He had a variety of Vietnamese banh mi sandwiches from Saigon Sandwiches (arguably one of the best places for banh mi in San Francisco) on Larkin Street just a few blocks away. He ran and got them fresh, while we listened to the bartender give us the history of the Last Word cocktail, so it was all seamless to us on the tour. Quinn cut the sandwiches in half so we could choose what we wanted: pork, chicken, beef, vegetarian/tofu, and meatballs. It was the perfect bar crawl snack and rejuvenated us for the next stop on our tour.
Rye – 688 Geary St. @ Leavenworth St.
At Rye, a cocktail lounge with a sleek modern-industrial aesthetic of polished wood counters, cool poured concrete floors, exposed brick walls, glass, and black steel; we were greeted by the manager who gave us a little history lesson on the “gimlet.”
The gimlet is essentially any cocktail of vodka, or gin, with lime juice. Gimlets, often called “sours” are simple and potent, but when made correctly, totally drinkable. Rye is known for their amazing basil gin gimlet. And to prove how simple it is to make this drink that’s simultaneously sophisticated and elegant, they gave us the recipe so we could make them at home. Rye is an intimate venue covered in artwork from a local SF artist who is also responsible for the mural on the walls at NOPA (one of our favorite restaurants in San Francisco). It was clear from our short time inside, why this has become a favorite nightspot for locals.
Basil Gimlet (sour)
- 2 oz London Dry Gin
- ¾ oz fresh lime juice
- ½ oz simple syrup
- 3 frsh basil leaves
In a shaker, lightly muddle the basil and add the ingredients and ice and then shake everything vigorously. Fine strain the cocktails into a chilled coup or whatever shape glass you’d like and garnish with a sprig of fresh basil.
Tradition – 441 Jones St. @ O’Farrell St.
The fourth stop on our bar crawl was Tradition, a whisky and bourbon lounge by the same folks who brought us Bourbon and Branch, a modern day speakeasy paying homage to JJ Russell’s Cigar Shop, the actual speakeasy that operated in that same location (a block from Tradition) during 1920’s prohibition. Tradition distills some of their own whiskies in-house and has tons to choose from in their library. Feel free to “geek out” with the malt-obsessed staff and find the perfect selection based on age, smoke, etc.
In keeping up with the “tradition” of the American bar, they’ve got these private booths you can reserve along the side of the main room that can be closed off from the bar so a small group can gather and enjoy food and beverages in private. The backstory we got from Quinn, is that these were originally for women to use, because it was considered uncouth for women to be talking and drinking with strangers (IE: men) in a bar. Back in the day, women used to use these private stalls to enjoy a round of drinks without the lingering looks from the bearded lush across the bar.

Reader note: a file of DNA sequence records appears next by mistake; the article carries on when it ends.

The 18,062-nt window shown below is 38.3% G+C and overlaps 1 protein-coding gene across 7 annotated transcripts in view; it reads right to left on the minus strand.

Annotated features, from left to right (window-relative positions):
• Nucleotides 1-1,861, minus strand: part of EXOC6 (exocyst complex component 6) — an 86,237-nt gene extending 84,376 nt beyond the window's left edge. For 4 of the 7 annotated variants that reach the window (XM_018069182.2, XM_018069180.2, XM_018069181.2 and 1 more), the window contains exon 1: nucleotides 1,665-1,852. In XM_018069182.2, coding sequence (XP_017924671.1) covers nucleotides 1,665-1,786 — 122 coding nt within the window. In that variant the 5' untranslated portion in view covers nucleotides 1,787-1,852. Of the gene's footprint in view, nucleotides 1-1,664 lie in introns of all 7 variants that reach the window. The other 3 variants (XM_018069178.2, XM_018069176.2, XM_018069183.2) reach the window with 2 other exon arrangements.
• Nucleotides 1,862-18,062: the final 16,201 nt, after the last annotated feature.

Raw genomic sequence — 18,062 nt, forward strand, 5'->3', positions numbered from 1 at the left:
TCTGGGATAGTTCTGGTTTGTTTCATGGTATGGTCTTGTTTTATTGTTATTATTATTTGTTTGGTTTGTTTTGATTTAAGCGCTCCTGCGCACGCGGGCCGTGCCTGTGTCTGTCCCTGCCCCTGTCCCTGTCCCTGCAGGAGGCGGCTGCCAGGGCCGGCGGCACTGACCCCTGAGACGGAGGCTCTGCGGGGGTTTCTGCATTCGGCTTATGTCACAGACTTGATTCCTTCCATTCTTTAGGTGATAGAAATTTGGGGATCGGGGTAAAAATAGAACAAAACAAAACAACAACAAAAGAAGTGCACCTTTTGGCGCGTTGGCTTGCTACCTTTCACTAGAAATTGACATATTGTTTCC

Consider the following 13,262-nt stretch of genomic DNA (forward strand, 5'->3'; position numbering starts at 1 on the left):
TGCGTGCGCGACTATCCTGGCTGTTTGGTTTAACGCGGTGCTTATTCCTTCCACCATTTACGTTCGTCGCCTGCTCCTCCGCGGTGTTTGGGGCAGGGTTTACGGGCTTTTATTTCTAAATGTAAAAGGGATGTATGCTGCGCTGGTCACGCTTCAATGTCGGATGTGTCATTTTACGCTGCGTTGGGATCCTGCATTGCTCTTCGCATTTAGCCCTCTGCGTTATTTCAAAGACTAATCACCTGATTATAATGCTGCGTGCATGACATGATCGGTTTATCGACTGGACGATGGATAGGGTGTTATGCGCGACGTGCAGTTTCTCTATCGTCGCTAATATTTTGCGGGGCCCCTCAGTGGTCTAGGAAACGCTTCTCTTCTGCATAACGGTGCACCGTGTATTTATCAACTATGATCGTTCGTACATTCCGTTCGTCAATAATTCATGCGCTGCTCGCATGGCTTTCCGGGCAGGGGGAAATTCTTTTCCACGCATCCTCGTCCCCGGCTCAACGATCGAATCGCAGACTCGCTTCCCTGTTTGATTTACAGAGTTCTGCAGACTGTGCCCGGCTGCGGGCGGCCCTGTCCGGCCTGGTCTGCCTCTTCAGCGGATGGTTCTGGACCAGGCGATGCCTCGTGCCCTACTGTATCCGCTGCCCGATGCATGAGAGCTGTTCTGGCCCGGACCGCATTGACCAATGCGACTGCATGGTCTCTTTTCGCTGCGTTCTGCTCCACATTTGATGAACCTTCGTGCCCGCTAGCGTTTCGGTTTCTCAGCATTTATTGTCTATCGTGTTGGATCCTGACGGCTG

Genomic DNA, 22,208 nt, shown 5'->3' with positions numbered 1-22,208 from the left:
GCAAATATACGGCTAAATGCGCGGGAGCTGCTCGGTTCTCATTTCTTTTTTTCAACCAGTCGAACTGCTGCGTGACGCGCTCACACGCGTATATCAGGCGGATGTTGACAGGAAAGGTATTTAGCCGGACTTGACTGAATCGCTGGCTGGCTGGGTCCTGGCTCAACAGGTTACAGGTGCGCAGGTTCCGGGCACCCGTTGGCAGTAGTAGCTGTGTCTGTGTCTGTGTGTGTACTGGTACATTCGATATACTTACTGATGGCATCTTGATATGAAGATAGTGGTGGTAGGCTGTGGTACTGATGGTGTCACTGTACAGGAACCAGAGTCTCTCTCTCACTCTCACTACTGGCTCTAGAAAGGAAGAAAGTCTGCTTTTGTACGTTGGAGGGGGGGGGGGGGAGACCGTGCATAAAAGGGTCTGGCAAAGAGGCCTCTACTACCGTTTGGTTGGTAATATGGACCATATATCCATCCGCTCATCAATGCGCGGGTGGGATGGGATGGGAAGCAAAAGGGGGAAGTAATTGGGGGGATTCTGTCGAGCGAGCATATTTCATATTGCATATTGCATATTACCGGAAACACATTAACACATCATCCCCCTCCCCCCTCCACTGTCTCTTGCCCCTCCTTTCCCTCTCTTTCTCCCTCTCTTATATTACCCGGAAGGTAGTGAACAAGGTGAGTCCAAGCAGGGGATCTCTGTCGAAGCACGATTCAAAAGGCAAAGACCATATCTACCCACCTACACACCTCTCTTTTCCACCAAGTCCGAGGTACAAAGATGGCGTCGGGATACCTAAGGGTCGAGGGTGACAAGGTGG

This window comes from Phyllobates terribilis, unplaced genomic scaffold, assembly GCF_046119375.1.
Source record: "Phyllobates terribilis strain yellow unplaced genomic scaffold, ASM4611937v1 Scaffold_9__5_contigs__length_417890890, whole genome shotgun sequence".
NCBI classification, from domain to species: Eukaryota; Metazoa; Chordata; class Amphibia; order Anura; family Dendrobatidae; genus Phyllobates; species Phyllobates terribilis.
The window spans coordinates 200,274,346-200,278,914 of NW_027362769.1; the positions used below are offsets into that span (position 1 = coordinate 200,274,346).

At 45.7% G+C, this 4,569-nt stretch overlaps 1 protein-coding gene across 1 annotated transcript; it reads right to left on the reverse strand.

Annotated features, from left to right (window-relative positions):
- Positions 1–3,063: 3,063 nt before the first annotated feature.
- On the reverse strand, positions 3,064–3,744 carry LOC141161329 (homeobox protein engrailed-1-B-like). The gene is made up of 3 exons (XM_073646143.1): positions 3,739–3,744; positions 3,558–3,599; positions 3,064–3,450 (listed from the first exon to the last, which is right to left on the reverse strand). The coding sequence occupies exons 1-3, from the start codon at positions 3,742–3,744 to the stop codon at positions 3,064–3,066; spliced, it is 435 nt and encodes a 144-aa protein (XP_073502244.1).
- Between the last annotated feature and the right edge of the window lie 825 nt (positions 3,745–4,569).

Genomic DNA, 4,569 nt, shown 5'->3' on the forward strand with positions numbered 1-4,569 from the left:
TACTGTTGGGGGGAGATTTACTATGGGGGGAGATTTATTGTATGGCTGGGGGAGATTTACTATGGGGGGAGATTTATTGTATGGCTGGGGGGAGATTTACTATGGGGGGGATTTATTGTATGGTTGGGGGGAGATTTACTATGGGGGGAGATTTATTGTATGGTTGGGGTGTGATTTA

One of the managers met our group upstairs at a smaller library bar that overlooks the rest of the venue. Up there, we could see the 100+ mini barrels, bottles and jars of amber-colored libations, the result of a staff that’s been collecting and mixing cocktails for some time.
They made us a round of old-fashioned cocktails consisting of whisky, some bitters, a splash of soda, some sugar, and a lemon peel. To be honest with you, at this point on the tour, I was feeling good and saucy! So it’s possible Tradition’s old-fashioned recipe is slightly different (IE: ice that will melt instead of water or soda), but here’s Esquire Magazine’s recipe that you can modify accordingly.
Jasper’s Corner Tap and Kitchen – 401 Taylor St. @ O’Farrell St.
Our last stop on our San Francisco bar crawl was Jasper’s corner tap and kitchen at the base of the Serrano Hotel. Known for their cocktails “on tap” Quinn wanted us to enjoy some of the innovative ways the bars and mixologists today are serving up cocktails paired with bar bites worthy of the trendiest gastro pubs around. By that time, it was happy hour for the hard working professionals of downtown San Francisco and Jasper’s was bumpin. Thankfully, our tour got the VIP treatment and the staff had reserved several tables for us to gather around. Within seconds they brought us a round of negroni cocktails from the tap, which was the perfect bookend to our boozy afternoon.
Knowing we’d need a little more food to sop up the sauce before they sent us on our way, we got a round of double sliders (angus beef and shropshire bleu cheese topped with a cornichon). I devoured at least two (maybe three) and spent the next hour enjoying the company of my fellow tour mates.
All in all, if you’re looking for a great way to see San Francisco on foot, and you fancy yourself a good stiff drink or two along the way, I highly recommend the Edible Excursion’s craft cocktails tour (aka late afternoon bar crawl). Not only will you get the special VIP treatment that comes with a staff member welcoming you to each stop with delicious craft cocktails ready and waiting, but the food and education you’ll get really adds some depth to this activity.